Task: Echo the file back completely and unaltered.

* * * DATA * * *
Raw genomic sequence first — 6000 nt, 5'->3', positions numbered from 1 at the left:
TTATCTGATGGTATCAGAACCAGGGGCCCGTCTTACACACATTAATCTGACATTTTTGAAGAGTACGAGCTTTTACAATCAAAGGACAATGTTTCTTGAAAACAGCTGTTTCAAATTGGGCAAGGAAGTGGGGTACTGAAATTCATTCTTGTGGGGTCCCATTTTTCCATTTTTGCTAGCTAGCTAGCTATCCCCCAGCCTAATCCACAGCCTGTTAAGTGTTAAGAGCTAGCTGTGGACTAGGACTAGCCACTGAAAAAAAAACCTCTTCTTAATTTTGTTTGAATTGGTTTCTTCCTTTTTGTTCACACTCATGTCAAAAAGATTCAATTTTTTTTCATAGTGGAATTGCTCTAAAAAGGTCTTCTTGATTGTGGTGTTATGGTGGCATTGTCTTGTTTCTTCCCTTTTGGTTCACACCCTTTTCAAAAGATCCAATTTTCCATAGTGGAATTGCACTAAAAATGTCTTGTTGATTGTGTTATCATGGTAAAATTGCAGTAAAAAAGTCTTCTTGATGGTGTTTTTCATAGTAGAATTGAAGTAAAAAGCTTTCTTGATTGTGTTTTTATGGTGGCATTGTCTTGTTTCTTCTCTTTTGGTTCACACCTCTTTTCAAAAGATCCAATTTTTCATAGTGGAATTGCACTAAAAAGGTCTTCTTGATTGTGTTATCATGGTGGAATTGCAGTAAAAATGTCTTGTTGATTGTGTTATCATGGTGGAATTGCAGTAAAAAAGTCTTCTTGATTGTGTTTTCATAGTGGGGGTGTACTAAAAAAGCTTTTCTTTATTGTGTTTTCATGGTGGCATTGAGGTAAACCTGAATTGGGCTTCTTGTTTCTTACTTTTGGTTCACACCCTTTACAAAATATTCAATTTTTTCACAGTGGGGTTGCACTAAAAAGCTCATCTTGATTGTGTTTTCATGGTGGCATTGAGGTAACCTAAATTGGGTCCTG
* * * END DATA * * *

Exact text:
Raw genomic sequence first — 6000 nt, 5'->3', positions numbered from 1 at the left:
TTATCTGATGGTATCAGAACCAGGGGCCCGTCTTACACACATTAATCTGACATTTTTGAAGAGTACGAGCTTTTACAATCAAAGGACAATGTTTCTTGAAAACAGCTGTTTCAAATTGGGCAAGGAAGTGGGGTACTGAAATTCATTCTTGTGGGGTCCCATTTTTCCATTTTTGCTAGCTAGCTAGCTATCCCCCAGCCTAATCCACAGCCTGTTAAGTGTTAAGAGCTAGCTGTGGACTAGGACTAGCCACTGAAAAAAAAACCTCTTCTTAATTTTGTTTGAATTGGTTTCTTCCTTTTTGTTCACACTCATGTCAAAAAGATTCAATTTTTTTTCATAGTGGAATTGCTCTAAAAAGGTCTTCTTGATTGTGGTGTTATGGTGGCATTGTCTTGTTTCTTCCCTTTTGGTTCACACCCTTTTCAAAAGATCCAATTTTCCATAGTGGAATTGCACTAAAAATGTCTTGTTGATTGTGTTATCATGGTAAAATTGCAGTAAAAAAGTCTTCTTGATGGTGTTTTTCATAGTAGAATTGAAGTAAAAAGCTTTCTTGATTGTGTTTTTATGGTGGCATTGTCTTGTTTCTTCTCTTTTGGTTCACACCTCTTTTCAAAAGATCCAATTTTTCATAGTGGAATTGCACTAAAAAGGTCTTCTTGATTGTGTTATCATGGTGGAATTGCAGTAAAAATGTCTTGTTGATTGTGTTATCATGGTGGAATTGCAGTAAAAAAGTCTTCTTGATTGTGTTTTCATAGTGGGGGTGTACTAAAAAAGCTTTTCTTTATTGTGTTTTCATGGTGGCATTGAGGTAAACCTGAATTGGGCTTCTTGTTTCTTACTTTTGGTTCACACCCTTTACAAAATATTCAATTTTTTCACAGTGGGGTTGCACTAAAAAGCTCATCTTGATTGTGTTTTCATGGTGGCATTGAGGTAACCTAAATTGGGTCCTG